By Paula Kahumbu,
I’m often called, or sent messages to help in situations like the destruction of giant trees, diverting rivers, pouring pollution into rivers, poaching, injuries to wildlife, draining wetlands, dredging reefs, and other forms of harm to nature. Very often local residents can address these situations themselves and they will always have the most powerful voices. As Kenya pursues rapid development, mistakes will be made on all sides. As environmentalists we believe in the precautionary principle – this means demanding caution, pausing and review before leaping into new innovations that may prove disastrous. Often the relevant people are not aware and are happy that issues are raised. Always assume everyone is innocent. Here’s how you can take matters into your own hands to defend and protect your environment, which is not just your right but it’s your duty according to the constitution of Kenya.
STEPS TO SUCCESSFUL ENVIRONMENTAL ADVOCACY
1. Verify claims. Visit the site, get evidence in photos, videos, recordings, news clips, interviews, documentation, gather all the research you can find. Identify your allies and the people who can make a difference.
If the complaint is genuine then continue to step 2.
2. If the situation is critical, and has human safety or health implications, immediately lodge a complaint at the local police. Hire a lawyer or engage one of the professional organizations listed below.,
If the situation is not critical to human life, call and write to lodge a complaint at National Environmental Complaints Committee and NEMA including an URGENT request for EIA to check our public participation has been conducted and if mitigation plans have been implemented. All letters must be hand delivered with proof of delivery. All counties have local NEMA officials. Always copy to HQ.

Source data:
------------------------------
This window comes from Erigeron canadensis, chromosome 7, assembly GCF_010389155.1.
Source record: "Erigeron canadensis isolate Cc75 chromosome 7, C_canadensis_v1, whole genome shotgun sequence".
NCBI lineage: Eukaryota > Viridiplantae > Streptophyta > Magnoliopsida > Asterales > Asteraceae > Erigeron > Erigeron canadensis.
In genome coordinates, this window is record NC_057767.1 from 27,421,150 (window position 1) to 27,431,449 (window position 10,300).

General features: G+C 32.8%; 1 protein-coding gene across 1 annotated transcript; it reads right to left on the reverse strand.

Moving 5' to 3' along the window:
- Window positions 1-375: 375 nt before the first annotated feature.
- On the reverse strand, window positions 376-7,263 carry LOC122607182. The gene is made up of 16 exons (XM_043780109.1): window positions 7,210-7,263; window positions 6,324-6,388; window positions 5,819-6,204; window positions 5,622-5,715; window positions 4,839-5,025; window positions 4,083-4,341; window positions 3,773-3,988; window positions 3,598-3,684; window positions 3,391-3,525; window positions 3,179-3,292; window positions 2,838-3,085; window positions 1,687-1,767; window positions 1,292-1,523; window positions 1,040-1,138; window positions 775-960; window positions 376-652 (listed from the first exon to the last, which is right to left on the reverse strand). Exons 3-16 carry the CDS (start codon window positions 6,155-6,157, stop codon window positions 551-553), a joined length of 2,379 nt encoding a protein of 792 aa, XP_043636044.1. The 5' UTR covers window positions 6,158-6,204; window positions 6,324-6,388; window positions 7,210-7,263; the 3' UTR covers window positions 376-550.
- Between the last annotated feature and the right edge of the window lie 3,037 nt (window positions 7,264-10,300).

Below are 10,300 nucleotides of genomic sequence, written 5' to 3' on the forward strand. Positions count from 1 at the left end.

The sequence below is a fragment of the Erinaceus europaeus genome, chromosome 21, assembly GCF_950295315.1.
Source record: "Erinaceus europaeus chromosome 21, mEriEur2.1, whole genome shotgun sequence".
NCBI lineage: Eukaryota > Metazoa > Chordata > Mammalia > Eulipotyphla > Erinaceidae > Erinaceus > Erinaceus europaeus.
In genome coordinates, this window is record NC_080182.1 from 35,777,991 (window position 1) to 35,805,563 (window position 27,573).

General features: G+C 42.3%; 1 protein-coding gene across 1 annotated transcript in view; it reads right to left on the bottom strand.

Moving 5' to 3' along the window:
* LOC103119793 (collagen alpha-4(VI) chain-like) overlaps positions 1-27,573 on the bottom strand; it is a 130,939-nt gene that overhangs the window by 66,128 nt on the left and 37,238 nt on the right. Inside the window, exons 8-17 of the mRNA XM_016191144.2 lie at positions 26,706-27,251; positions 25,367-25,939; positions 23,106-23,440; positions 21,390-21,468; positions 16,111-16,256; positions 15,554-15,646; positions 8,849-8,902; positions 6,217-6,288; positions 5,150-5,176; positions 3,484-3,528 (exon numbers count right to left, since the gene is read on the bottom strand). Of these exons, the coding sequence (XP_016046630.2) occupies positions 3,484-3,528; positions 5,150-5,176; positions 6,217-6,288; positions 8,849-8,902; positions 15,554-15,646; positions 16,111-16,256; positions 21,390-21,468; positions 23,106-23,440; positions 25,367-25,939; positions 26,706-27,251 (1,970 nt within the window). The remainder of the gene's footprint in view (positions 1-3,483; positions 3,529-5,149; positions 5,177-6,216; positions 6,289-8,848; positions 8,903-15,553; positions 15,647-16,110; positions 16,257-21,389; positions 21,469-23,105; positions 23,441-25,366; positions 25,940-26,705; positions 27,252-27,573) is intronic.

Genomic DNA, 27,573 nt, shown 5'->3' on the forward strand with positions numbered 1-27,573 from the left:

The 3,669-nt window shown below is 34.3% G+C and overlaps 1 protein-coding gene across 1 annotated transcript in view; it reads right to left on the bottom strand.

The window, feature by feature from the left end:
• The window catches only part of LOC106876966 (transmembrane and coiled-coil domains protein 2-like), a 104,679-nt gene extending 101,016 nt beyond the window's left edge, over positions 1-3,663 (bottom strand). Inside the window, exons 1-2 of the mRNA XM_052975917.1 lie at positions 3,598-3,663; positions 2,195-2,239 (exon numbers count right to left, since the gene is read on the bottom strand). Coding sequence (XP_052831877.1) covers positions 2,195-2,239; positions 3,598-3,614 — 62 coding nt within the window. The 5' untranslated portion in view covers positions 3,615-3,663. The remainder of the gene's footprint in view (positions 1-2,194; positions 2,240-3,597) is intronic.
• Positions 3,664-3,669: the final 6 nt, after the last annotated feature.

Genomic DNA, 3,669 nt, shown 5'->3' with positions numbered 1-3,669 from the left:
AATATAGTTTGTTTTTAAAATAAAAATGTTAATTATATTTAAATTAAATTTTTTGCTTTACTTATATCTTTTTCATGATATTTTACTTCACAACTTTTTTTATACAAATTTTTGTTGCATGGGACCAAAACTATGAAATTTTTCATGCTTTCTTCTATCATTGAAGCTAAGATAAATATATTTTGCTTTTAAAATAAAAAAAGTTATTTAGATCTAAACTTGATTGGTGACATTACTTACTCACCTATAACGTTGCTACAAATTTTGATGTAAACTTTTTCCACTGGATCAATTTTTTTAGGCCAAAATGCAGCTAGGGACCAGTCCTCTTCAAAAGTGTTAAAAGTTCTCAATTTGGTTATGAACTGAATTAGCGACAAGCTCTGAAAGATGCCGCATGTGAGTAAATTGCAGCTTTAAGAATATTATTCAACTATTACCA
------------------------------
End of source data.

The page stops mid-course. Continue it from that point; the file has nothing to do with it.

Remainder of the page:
3. Call and write to heads of relevant authorities to express your concern, request information about the issue, and ask for an urgent meeting. Keep all your communications official and polite. Be specific in crafting your complaint – indicate who, what, and when, make a very clear request with timelines. Maintain a file of all your records.
4. Call, visit and write to the offending party/agency to communicate your objection – copy all relevant agencies.
Attend meetings and ask questions to confirm your information or assumptions are correct and concerns are correct, make suggestions. Follow up with letters of minutes and agreed action points. Eg Agency to put out statement. Public participation to be conducted by x date.
IF NOTHING IS DONE AND THE SITUATION IS URGENT GO PUBLIC
5. Launch social media campaign inviting opinions, info, photos. Give the campaign a catchy name, a look and feel, and hashtags. #HandsOffOurElephants, tag all relevant agencies and media.
6. Issue press statement and make a call to action Eg . Save Kilifi Baobabs
7. Launch an online petition and have a clear call to action for a specific person – Eg To Dr So And So, Cabinet Secretary of XYZ
8. Conduct physical demonstration, march, protest (everything you do must be legal, obtain police permission).